Think of this - you didn’t have to work any extra hours for that hundred dollars – it is quite literally found money, rightfully yours, which you weren’t ever going to see again unless you went back and picked it up. What if you were given the same opportunity to find money for your law firm by leveraging certain kinds of technology - wouldn’t you seek those tools out? Of course you would.
Workspaces. They’ve been around for quite a while and I’ve thought about doing a post on what they are since starting the blog. The aim being to try and easily explain the concept of workspaces and libraries within the Autonomy iManage WorkSite document management system (DMS). So basically removing the tech speak and explaining what they are in “real life” terms. I was going to title this post “The Dummies guide to Workspaces”, but apart from possibly getting sued for copyright infringement I figured the concept of Workspaces and libraries are terms that to be fair aren’t that easy to grasp. So, here it is. Let me know in the comments if it hits the mark.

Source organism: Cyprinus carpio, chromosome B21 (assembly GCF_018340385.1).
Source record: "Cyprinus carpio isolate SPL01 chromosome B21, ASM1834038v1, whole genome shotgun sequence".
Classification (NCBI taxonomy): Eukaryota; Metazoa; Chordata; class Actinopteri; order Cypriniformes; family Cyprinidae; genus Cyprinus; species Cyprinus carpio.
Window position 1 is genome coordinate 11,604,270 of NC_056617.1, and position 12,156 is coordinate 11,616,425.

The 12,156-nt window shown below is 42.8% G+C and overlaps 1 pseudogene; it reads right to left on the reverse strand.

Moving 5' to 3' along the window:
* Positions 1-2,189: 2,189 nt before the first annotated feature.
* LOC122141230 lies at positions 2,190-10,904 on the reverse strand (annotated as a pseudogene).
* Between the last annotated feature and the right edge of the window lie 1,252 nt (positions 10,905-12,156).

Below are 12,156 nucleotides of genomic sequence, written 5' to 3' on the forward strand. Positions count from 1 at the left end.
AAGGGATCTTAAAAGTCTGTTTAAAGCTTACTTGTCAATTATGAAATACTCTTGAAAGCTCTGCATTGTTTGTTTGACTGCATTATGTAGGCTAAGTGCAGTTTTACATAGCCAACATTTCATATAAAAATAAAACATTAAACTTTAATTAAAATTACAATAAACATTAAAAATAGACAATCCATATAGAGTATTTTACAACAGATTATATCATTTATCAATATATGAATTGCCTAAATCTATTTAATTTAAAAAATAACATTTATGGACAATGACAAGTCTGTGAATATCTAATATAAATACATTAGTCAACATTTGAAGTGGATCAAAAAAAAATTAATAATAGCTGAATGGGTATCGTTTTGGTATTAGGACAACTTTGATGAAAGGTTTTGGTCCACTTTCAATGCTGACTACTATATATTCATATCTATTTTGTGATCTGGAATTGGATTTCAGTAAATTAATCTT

It’s a simple set of instructions, really. I suspect you can find it on bottles in every household around the world. They are easy to follow (so easy apparently they actually don’t even appear on the shampoo bottles we use for the children - I checked) they vary slightly (on my wife’s bottle they recommend you follow on with the high end conditioner by the same company) One might even say they are timeless. Which in turn, begs the question, when do you stop? If you take them literally, you’d run out of shampoo every time you washed your hair. Of course, common sense tells you to stop sometime before you empty the bottle, but when exactly have you reached your goal? When have you solved your problem?
Copyright © 2019 Legal IT Professionals. All Rights Reserved.